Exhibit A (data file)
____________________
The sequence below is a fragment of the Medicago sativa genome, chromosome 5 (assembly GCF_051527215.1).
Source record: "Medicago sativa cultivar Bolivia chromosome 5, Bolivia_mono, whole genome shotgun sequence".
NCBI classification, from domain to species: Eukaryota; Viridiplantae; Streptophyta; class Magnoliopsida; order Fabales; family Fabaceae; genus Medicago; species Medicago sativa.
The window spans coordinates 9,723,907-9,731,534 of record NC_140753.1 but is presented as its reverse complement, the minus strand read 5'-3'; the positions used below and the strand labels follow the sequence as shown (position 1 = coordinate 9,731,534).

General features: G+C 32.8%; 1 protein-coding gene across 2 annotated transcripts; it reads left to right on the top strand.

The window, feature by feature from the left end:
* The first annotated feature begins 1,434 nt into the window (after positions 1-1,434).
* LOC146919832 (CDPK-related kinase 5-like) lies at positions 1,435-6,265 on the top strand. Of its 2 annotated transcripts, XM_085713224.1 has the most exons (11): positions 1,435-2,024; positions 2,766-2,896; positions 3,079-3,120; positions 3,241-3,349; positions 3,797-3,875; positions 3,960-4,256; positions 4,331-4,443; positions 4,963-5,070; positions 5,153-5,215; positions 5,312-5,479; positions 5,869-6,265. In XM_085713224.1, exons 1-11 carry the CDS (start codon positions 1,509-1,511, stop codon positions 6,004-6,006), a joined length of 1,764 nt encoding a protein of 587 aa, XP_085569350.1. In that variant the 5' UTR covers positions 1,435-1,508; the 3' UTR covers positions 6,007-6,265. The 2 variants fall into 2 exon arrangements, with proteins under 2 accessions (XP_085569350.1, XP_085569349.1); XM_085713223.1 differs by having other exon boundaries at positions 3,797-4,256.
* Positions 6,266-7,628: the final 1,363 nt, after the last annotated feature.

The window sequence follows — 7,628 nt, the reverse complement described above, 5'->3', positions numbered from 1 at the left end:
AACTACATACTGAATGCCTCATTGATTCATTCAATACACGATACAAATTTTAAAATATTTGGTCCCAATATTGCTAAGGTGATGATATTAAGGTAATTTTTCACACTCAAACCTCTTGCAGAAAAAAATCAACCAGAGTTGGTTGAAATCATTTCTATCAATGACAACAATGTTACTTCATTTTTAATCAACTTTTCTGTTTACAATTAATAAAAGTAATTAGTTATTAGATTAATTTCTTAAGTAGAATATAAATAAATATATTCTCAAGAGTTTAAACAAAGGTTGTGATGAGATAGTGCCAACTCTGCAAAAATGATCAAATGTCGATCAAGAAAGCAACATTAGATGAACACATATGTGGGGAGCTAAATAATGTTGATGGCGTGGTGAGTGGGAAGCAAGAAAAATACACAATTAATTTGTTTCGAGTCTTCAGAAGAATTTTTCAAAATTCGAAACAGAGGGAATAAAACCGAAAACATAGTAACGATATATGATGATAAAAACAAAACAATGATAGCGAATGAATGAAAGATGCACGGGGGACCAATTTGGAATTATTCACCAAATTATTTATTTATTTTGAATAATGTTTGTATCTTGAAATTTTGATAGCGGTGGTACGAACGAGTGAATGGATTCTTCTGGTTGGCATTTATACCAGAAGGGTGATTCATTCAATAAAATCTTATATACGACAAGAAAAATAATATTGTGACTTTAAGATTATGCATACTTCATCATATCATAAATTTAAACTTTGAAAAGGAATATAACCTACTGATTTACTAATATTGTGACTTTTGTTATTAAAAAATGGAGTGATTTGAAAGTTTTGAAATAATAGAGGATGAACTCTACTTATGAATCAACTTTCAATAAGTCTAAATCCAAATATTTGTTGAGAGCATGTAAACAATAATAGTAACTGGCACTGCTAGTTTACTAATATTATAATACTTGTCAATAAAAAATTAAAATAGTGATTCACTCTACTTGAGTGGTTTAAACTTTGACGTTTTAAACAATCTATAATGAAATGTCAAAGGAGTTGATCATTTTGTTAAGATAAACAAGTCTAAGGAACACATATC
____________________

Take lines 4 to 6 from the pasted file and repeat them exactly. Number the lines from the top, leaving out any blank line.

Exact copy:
The window spans coordinates 9,723,907-9,731,534 of record NC_140753.1 but is presented as its reverse complement, the minus strand read 5'-3'; the positions used below and the strand labels follow the sequence as shown (position 1 = coordinate 9,731,534).

General features: G+C 32.8%; 1 protein-coding gene across 2 annotated transcripts; it reads left to right on the top strand.

The window, feature by feature from the left end: